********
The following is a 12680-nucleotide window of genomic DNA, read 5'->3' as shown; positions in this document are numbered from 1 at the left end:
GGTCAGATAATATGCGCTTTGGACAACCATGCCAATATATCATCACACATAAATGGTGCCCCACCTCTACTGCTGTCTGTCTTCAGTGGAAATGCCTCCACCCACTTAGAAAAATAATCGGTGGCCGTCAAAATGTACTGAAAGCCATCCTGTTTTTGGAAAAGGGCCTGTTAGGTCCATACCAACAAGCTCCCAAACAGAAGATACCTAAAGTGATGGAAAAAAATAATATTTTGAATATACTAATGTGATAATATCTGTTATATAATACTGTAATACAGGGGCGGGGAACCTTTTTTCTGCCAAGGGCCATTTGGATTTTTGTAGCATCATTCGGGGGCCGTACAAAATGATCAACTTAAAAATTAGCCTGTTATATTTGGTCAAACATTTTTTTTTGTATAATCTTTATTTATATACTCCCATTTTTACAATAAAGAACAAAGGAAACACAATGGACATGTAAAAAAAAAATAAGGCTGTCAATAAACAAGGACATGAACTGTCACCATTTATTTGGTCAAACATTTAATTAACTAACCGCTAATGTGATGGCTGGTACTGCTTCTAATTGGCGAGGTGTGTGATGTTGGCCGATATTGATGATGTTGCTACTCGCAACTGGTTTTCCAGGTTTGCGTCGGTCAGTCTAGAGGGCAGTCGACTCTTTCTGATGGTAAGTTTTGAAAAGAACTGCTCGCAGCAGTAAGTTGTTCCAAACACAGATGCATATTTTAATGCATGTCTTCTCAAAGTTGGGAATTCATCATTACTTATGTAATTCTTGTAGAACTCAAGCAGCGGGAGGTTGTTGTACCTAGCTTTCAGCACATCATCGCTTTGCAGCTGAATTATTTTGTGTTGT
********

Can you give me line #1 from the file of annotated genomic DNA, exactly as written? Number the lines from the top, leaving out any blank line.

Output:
The following is a 12680-nucleotide window of genomic DNA, read 5'->3' as shown; positions in this document are numbered from 1 at the left end: